“I have to go to the bathroom,” Shaw said, getting out of her seat. When she returned, she found Root staring out the window in the seat next to hers.

“I don’t know where we’re going, but can we nap before we get there?” Shaw asked, falling in the seat and putting her head on Root’s shoulder. “Wake me when it’s time to put our bikinis on.”

The couple did sleep – soundly, but Root woke up before Sameen did and put a pillow under her head and covered her with a blanket. Then, she went and readied their things.

“How much longer?” she asked the pilot.

“We will be over Darian Gap in thirty minutes,” he informed his boss.

“Sweetie?” Root said softly to her sleeping wife. “It’s time.”

Shaw tried to open her eyes, but she was still a quart low on rest. She pushed up her arms and stretched to rid her body of the tiredness, but even that took effort.

“I need you to change,” Root said and Sameen’s eyes fluttered, as she wondered why Root would change while they were inside the plane.

When Sameen finally got her eyes open, Root came into view. Not dressed in a bathing suit, but in khaki’s, boots and a t-shirt. She felt tenseness in her stomach that propelled her to look out the window.

“Root? Where are we?” Shaw asked suspiciously. The terrain below showed no beaches. Just thick brush.

“Darian Gap,” Root replied.

“Darian what?” Shaw asked, sitting up straight.

“That little strip of land between Panama and Columbia. Now, hurry; we don’t have much time,” Root said and handed Sameen some clothes.

“Is this a stop over? Tell me this is where we are stopping for fuel?” Shaw asked as the plane started to descend.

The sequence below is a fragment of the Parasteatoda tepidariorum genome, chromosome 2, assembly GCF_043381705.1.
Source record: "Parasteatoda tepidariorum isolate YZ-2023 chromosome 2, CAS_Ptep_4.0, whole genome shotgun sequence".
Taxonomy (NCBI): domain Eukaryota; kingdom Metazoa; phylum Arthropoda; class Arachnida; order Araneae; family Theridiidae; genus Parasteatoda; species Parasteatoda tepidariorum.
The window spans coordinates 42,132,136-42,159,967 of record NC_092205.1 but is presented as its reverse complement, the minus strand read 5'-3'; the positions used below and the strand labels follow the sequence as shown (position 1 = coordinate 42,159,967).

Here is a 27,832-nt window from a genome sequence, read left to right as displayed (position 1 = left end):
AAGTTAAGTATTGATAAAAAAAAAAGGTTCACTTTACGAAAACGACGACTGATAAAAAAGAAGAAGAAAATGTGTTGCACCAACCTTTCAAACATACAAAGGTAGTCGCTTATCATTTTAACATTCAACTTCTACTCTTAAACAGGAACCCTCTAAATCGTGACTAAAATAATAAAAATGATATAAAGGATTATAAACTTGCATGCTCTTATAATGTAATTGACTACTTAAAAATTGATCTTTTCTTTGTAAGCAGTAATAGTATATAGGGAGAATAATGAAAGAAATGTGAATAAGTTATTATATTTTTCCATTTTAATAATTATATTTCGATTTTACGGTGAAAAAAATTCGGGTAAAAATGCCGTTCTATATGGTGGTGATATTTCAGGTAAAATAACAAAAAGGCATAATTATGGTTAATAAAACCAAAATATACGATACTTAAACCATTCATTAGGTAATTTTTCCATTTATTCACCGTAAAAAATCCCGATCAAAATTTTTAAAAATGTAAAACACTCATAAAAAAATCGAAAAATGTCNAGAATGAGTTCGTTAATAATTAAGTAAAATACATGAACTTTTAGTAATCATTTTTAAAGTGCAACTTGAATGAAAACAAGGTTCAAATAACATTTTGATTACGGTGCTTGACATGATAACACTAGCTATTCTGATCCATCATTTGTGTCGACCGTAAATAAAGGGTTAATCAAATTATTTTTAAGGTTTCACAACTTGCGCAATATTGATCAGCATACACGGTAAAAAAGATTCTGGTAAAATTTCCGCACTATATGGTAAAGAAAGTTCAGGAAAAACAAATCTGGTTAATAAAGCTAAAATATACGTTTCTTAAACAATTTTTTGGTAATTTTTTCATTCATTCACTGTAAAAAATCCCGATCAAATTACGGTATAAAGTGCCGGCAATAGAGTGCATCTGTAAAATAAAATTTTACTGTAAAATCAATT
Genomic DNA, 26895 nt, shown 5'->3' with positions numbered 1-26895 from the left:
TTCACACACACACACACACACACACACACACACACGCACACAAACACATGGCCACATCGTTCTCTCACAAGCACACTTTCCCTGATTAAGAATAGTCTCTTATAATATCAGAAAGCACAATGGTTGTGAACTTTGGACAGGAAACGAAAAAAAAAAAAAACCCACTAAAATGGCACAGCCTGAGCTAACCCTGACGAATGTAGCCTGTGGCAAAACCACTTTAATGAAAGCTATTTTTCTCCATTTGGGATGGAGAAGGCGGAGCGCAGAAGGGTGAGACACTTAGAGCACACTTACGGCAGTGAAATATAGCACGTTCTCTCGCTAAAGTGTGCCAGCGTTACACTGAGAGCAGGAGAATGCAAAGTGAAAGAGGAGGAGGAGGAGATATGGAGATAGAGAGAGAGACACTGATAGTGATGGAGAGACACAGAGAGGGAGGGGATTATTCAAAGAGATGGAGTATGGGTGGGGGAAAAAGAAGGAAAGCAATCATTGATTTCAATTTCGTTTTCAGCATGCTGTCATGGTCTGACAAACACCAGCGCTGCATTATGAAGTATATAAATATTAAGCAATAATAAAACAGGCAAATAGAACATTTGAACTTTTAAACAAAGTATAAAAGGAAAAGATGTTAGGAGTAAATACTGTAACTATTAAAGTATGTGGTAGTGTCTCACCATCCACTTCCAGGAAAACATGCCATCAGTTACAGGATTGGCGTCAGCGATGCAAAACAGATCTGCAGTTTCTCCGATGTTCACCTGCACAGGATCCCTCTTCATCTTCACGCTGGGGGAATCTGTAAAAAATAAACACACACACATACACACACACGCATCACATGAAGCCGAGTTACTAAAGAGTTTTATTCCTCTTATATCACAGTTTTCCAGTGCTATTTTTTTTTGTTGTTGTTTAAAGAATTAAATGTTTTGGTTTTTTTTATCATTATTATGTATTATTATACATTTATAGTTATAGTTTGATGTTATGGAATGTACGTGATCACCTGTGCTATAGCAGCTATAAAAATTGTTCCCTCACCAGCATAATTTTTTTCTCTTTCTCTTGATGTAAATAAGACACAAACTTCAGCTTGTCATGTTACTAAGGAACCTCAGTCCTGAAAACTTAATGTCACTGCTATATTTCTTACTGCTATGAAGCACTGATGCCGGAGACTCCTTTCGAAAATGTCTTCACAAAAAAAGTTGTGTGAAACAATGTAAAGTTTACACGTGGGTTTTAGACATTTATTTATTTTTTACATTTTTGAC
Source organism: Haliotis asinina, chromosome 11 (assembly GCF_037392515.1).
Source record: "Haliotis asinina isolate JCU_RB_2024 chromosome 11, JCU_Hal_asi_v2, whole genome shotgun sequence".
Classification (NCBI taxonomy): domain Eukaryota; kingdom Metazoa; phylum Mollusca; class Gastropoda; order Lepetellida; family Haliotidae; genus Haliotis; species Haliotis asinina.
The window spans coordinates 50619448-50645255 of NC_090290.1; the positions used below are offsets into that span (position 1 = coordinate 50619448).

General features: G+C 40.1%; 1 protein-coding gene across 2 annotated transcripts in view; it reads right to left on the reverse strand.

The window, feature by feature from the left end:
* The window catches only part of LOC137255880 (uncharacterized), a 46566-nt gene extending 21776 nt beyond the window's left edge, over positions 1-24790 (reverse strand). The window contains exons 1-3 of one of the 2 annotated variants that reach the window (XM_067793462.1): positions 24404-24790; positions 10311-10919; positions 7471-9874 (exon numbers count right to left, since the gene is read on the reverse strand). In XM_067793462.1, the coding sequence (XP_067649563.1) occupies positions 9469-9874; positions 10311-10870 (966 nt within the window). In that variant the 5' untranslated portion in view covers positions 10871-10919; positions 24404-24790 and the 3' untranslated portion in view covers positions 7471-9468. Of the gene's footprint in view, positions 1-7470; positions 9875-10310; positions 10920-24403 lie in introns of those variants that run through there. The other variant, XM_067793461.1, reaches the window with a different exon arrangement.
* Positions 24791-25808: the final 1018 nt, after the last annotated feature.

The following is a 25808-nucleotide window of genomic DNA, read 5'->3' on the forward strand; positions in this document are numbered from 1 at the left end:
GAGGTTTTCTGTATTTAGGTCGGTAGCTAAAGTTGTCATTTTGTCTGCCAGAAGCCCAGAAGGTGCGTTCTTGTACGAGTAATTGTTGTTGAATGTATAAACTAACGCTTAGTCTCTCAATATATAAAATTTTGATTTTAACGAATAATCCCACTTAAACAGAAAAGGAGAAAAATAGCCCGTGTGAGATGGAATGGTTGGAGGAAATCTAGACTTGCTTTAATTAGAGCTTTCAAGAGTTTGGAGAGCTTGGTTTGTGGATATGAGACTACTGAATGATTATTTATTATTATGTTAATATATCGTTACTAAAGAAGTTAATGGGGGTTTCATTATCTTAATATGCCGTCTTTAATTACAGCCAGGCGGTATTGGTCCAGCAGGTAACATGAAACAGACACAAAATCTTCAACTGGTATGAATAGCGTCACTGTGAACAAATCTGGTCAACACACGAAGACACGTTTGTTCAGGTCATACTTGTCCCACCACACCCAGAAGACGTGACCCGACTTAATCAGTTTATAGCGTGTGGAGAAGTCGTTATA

Root motioned for Sameen to hurry and the woman did as she was told; getting out of her white dress and into the outfit Root provided.

“Why do I need boots if I’m going to a beach, Root?” Shaw asked, putting on the boots.

“We’re delivering this first,” Root said and opened up a silver metal case with several phones.

“You’re bringing cell phones to a jungle?” Shaw asked, getting dressed quickly.

“Satellite phones,” Root smiled, tilting her head. “And yes. I thought this would be a good way to kill two birds with one stone.”

“You know,” Shaw said, tying her boots,” … you say that like it makes sense. What birds?”

“We’re going to give the indigenous people a fighting chance because they’re caught between the Revolutionary Armed Forces of Columbia and the Columbian Government,” Root outlined.

“We’re landing in the middle of a war zone?” Shaw asked, waiting for Root to explain.

“Yes,” Root said.

“What’s the other bird, Root?” Shaw asked, thinking Root was on a good will mission.

“I want to see if you get that look in your eyes,” Root said seriously.

“Root!” Shaw yelled. “How about the look I get when we’re in the bedroom?”

“That’s important, Sameen. But I don’t want you missing anything because you’re with me.”

“This is insane, Root,” Shaw bellowed. “You want to land in the jungle and hand out phones to see if I get a rush?”

“No,” Root said and Sameen let out a sigh of relief. “We can’t land there. There’s no airstrip.”

Shaw was protesting, but someone was helping her on with a parachute and attaching it to a harness that would hold her in place when the hatch door opened. Two helmets were placed on their heads with com sets.

“I’m going to kill you,” Shaw threatened her wife.

“You say the sweetest things,” Root replied.

With that, the doors were opened and the whoosh of air pressure pulled at them.

“Sonova bitch,” Shaw said into her mouth piece at being thrust around. “We’re in and out, Root,” she said because she had no choice.

“As long as it takes,” Root said back and that didn’t seem to fit with Shaw’s directive.

With that, the attendant unhooked Root and she jumped.

“Does anyone know we’re here?” Shaw asked him.

“No, ma’am,” he said as he unhooked Sameen and she thrust herself forward to follow her wife, just as she had promised to do.